Here, Greg and his Race Director, Adrian Bailey (of Shotover Moonlight Mountain Marathon fame) runs competitors out east along the mostly flat double track trail that parallels the aqueduct. Although a ‘road’ as such, it remains a wild experience as the track weaves in and out of the mountainside contours. Above are walls of ferns and messmate stands, rising up towards Mts Victoria, Boobyalla and Donna Buang above. The latter is a well-known target for many trail runners and trekkers looking to get some vert training into their legs. A trail darting up from the township rises steeply with a total ascent profile of approximately 1400 metres in 7.5km. Not a worry for those running the Festival’s first day as the course turns around out past East Warburton, heading back above the Warburton township for another out and back to a magnificent lookout just above the township of Millgrove.
On the return leg of the recce run, the night closed in and I was reminded of yet another link Warburton has with my trail running life, this one notched after I had left town and as an adult. The Oxfam Trailwalker also uses this same aqueduct in the latter stages of its Melbourne edition. Running my first (and to date only), I reached the aqueduct stretch above Warburton in the pitch of night, exhausted, hurting, and to be honest, not 100% compos mentis. Checking my mobile phone in the dark while continuing the continuous forward motion thing (lest I collapse), the earth suddenly opened up beneath me. With stars in my head and grazes on all limbs, I came to realizing I had in fact stepped straight off the edge and fallen into the dry aqueduct. Nearly ninety kilometres into the Oxfam, and on my last legs, it was the last thing I needed.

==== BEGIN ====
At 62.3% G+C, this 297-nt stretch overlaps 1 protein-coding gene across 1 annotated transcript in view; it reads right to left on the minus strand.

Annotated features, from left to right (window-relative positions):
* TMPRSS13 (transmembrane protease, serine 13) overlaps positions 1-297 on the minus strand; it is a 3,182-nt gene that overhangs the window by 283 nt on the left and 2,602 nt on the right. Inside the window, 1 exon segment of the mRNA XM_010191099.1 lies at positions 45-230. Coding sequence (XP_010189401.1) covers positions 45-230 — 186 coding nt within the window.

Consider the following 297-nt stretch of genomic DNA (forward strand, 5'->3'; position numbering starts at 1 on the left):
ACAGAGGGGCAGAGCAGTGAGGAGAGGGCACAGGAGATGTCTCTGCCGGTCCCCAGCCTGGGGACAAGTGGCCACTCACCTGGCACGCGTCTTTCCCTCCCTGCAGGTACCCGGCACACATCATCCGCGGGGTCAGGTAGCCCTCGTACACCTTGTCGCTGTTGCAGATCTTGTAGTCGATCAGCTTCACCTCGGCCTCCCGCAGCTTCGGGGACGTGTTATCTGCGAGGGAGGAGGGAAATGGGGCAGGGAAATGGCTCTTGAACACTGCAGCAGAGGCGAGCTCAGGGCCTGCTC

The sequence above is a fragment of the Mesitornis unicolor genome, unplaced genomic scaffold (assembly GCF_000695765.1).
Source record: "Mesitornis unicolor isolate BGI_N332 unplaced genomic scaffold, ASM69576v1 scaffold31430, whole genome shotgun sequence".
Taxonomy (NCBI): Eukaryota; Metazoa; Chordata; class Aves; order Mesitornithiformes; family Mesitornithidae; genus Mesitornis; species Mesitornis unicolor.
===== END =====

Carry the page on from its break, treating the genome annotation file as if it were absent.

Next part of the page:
But now my legs were in full swing, with only 28km in them and my Ay Up headlamp brilliantly lighting up the danger of the aqueduct drop to my left. Instead I dropped down the Donna Buang Trail that the vert-freaks love so much, negotiating the slip-n-slide mud fest, to run back into the centre of Warburton, picking up the brilliant singletrack that weaves alongside the Yarra River, which I follow to the far end of town and the paddock cross river. As a starter day and distance, it’s a sweet introduction to what the Festival is all about: enjoyable running.
Day two of the recce, and of the event, is the Big Day. This is the marathon effort that has runners being transported over the other side of the southern range, via Powelltown (another old logging town, the old mill there still hanging on to existence). The race directors lull you into a false sense of security…
This article continued in Edition 14, which you can download for FREE now, here.
Check out the VICTORIAN TRAIL RUNNING FESTIVAL – three days of awesome running, in beautiful mountain country only an hour outside Melbourne. ENTRIES ARE DUE NOW. It’s three days but achievable distances, and a great introduction to what multi day running – and the great community vibe it engenders – is all about!